Jesus said, “On this rock I will build my church, and the gates of Hades will not prevail against it.”Matthew 16:18
The church’s one foundation | Bonnie Thurston
Unable to see verdant forests for mangled, ecclesial trees, most of my companions have abandoned the church, not rats, but certainly escapees from a rusty old ship, with a treasure in her hold undiminished by its often ugly, always precarious, commanders. To the sailors who remain, not confident, but at least hopeful she isn't going down, who still stoke old boilers, and swab slimy decks, St. Benedict offers counsel: Be prudent in your cleaning. In scraping off the rust, don't break the fragile vessel. Appreciating mature beauty, long faithful seaworthiness, old sailors, like astrolabes, still chart direction by the stars. Their night watches taught them the sun will rise from the sea. They show their shipmates how to be held in a crumbling conveyance by the foundling Love in her hold.
I have been thinking about this poem quite a lot since I came across it in the July 13th edition of “Christian Century.” Perhaps I have been pondering this poem because I see myself as one of the “old sailors” that she mentions, serving on this “rusty old ship” called the church. She describes her companions leaving the church as “escapees,” which sounds a bit harsh. And she describes those who pilot the ship in pretty harsh terms, too. This is not an easy poem. It is even a little angry in tone. But also faithful. Because this poet is clearly not leaving the church. She loves it too much to leave it. Criticize it? Yes. Abandon it? Never.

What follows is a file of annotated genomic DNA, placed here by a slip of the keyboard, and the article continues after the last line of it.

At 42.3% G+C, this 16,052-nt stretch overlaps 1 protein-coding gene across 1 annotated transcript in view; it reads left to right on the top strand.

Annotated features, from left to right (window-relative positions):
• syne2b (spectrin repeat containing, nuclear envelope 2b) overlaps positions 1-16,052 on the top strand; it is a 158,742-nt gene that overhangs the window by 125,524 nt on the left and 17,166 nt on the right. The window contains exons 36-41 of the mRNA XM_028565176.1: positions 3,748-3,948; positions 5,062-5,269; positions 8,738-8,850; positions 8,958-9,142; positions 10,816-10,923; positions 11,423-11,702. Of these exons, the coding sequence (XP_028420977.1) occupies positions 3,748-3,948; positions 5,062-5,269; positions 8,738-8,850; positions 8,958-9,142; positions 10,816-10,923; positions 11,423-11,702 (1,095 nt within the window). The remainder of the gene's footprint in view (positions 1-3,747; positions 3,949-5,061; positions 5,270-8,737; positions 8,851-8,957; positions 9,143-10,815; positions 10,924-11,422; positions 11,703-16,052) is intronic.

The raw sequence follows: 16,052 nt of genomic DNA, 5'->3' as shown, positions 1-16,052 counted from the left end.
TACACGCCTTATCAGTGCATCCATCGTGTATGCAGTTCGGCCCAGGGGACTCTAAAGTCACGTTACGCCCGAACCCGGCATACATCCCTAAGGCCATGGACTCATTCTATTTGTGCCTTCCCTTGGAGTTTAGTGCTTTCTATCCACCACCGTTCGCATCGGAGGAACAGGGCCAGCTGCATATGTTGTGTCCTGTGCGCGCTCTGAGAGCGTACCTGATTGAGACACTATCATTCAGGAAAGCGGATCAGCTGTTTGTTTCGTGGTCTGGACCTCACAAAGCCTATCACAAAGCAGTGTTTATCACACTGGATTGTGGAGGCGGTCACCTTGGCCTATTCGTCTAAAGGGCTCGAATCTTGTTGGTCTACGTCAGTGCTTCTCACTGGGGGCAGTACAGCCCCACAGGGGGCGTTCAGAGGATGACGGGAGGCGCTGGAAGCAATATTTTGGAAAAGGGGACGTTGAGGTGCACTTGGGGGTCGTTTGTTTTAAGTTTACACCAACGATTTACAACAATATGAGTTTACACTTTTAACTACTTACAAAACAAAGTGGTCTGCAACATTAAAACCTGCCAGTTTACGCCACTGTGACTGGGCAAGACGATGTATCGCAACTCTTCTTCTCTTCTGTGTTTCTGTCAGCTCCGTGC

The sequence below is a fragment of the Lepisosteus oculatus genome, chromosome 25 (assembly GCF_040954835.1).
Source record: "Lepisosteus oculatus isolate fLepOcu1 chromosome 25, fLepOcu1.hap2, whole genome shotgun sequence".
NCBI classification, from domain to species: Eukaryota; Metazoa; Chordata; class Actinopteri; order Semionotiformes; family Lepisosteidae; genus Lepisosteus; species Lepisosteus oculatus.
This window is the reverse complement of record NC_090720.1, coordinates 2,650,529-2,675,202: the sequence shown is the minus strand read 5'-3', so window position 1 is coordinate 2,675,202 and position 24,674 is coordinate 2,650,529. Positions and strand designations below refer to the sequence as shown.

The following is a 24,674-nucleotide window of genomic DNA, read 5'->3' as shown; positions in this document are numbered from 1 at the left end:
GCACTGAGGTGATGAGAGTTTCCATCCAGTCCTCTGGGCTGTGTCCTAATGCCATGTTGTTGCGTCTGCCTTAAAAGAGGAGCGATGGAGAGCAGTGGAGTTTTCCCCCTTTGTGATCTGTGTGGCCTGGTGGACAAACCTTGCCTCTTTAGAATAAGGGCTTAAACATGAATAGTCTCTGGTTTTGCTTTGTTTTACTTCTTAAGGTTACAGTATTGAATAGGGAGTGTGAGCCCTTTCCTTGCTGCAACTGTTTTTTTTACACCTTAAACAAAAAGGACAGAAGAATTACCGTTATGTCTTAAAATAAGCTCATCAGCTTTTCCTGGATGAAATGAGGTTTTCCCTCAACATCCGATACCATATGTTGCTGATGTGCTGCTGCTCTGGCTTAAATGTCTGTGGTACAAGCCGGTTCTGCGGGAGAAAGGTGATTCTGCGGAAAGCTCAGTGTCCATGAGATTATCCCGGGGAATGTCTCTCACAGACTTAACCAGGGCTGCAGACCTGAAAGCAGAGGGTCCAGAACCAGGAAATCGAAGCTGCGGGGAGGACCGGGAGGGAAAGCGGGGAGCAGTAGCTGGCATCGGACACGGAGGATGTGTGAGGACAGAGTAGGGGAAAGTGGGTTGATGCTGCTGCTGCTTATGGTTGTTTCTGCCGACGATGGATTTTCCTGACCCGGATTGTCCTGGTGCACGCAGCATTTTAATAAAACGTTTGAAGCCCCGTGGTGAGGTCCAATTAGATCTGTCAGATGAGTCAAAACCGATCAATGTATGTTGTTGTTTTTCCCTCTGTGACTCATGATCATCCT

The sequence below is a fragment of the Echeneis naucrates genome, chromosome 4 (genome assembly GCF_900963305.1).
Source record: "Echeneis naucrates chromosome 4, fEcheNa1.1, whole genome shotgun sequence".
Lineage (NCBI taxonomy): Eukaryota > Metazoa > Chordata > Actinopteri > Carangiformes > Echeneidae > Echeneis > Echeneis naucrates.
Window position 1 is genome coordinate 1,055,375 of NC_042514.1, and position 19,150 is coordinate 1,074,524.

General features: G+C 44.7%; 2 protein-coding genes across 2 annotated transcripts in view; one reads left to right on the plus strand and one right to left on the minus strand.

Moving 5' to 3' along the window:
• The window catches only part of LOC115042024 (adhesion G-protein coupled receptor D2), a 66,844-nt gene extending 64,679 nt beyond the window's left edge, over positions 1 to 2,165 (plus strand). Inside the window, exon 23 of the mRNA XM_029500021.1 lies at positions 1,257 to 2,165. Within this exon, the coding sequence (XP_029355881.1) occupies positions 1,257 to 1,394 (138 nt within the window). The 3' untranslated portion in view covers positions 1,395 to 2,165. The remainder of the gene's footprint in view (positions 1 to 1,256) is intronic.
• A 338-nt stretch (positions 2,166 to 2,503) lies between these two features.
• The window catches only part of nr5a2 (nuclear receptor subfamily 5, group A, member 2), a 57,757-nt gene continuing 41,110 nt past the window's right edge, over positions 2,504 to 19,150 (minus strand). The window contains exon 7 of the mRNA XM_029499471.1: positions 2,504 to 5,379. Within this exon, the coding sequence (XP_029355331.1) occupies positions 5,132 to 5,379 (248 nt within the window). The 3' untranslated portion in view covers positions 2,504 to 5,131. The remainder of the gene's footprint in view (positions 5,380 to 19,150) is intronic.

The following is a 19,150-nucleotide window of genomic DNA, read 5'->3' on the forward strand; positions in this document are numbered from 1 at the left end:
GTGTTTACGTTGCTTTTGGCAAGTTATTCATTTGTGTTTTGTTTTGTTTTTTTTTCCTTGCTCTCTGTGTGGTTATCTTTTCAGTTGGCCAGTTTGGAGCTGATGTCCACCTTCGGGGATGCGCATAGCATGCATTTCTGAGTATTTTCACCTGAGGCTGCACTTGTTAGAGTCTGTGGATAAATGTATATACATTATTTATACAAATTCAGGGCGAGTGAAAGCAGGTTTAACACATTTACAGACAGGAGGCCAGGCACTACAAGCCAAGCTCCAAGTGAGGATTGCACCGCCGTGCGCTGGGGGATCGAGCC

And for those who remain with her, the poet goes on to encourage them (us) not to be too hasty in “scraping off the rust.” Don’t make changes to the church too hastily, or in desperation. Don’t “break the fragile vessel,” as she puts it, while trying to save her. After all, there is a priceless treasure on board this ship, undiminished in beauty, the “foundling Love in her hold.” And all my fellow Christians who still feel called to be this ship’s sailors are entrusted with this treasure. We are now, as always, stewards of the great and mysterious gospel – the good news of God’s saving love in Jesus. And as long as we remain faithful to this vocation, the world will go on being reminded of this mysterious, wondrous, essential treasure.
As I have been pondering this poem, a recent conversation that I had has been cross-pollinating with it. Not long ago, I happened to run into a church member who has not been active for a couple of years now. He apologized for that, and confessed that he didn’t really have a good reason. But then he looked at our church, visible in the distance from where we stood, and said, “You know, Pastor, I may not be coming to church right now. That may change, of course. But in the meantime, I know that the church is there. I know that you are there. And that brings me great comfort.”
Yes, my friend, we are here. I am here. Praying for you and for all this world. Still worshiping our living God, even while more and more doubt this truth. Still serving all people following the example of Jesus.
This rusty old ship that we call the church is still, and always will be, a tangible and visible reminder to all that there are people in this world who still believe – not just that there is a God who created this world, but that there is a God who loves it still. This is the priceless treasure, hidden in the hold of this rusty ship, that I will care for all of my given days.